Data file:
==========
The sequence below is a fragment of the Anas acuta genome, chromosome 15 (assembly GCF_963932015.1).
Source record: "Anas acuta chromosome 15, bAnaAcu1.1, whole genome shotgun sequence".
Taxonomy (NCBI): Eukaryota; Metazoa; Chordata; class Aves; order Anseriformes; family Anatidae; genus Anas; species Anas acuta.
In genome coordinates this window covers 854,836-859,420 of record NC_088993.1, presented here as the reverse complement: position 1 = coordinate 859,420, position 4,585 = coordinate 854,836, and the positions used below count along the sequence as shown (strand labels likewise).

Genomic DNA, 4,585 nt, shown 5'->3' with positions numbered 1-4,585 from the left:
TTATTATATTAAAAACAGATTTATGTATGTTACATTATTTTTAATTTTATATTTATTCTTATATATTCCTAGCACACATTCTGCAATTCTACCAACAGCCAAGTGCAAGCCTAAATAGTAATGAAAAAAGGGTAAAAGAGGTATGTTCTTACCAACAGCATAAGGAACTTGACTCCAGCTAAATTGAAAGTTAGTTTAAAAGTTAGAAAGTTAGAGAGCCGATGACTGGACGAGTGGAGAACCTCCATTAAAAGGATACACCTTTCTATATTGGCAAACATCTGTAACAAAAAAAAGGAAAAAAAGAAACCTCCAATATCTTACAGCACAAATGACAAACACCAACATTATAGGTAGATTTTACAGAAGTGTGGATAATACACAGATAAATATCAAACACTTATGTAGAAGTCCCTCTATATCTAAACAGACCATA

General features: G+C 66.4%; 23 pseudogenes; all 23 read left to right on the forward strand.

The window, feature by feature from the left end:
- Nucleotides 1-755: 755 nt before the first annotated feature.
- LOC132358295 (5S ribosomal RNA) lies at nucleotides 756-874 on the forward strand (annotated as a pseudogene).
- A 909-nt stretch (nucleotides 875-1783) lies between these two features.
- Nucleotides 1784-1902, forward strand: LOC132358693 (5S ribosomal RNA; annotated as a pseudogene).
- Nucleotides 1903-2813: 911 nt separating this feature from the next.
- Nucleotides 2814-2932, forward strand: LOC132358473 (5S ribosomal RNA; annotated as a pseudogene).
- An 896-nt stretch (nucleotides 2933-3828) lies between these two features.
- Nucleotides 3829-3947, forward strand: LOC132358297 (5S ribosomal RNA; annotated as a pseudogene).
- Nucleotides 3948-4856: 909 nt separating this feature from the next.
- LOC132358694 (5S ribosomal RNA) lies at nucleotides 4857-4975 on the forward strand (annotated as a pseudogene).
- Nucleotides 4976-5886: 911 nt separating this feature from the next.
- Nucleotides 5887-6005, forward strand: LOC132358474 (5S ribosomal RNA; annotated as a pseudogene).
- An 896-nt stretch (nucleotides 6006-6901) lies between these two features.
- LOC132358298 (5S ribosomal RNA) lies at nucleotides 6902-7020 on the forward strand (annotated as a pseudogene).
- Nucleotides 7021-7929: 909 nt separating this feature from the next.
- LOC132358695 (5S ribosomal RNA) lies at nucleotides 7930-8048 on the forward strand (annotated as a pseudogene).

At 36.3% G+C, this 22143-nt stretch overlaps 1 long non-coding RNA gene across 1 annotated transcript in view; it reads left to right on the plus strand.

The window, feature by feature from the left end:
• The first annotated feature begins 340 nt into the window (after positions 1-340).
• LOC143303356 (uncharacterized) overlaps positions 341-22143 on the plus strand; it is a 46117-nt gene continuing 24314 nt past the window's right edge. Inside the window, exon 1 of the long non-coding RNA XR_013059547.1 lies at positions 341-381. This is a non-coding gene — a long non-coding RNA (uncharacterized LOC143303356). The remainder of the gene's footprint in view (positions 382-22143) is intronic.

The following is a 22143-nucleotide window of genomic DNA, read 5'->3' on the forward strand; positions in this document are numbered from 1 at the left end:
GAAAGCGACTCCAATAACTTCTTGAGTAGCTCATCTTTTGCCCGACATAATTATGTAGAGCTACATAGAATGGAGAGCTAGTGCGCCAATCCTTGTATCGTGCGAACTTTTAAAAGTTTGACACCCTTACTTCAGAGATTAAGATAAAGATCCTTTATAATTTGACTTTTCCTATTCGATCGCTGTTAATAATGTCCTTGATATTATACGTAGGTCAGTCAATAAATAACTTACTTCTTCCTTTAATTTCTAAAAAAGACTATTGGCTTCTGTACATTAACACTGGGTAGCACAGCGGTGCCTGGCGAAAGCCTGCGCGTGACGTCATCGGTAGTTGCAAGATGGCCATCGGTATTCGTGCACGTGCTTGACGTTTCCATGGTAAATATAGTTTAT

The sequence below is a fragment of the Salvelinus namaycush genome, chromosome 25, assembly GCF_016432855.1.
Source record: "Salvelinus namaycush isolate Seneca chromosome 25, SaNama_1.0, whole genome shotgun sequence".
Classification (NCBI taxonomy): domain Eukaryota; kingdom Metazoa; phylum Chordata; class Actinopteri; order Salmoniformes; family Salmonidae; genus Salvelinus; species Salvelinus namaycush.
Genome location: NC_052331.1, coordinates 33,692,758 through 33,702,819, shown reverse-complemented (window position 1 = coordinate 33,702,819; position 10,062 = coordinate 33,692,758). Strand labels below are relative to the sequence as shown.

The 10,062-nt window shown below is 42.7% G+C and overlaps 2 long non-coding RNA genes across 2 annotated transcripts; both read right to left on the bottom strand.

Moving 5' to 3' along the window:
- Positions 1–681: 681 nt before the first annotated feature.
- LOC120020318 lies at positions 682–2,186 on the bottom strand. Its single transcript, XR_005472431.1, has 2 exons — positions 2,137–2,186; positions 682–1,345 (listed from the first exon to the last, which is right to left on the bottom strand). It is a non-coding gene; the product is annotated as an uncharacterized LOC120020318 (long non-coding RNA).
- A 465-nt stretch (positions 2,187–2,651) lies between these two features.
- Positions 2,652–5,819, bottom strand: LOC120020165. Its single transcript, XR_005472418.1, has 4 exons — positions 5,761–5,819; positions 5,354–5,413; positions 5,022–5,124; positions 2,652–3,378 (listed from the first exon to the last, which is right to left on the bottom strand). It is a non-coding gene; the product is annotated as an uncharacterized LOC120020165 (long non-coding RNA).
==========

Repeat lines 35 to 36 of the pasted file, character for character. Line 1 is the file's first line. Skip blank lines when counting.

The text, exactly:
The 10,062-nt window shown below is 42.7% G+C and overlaps 2 long non-coding RNA genes across 2 annotated transcripts; both read right to left on the bottom strand.

Moving 5' to 3' along the window: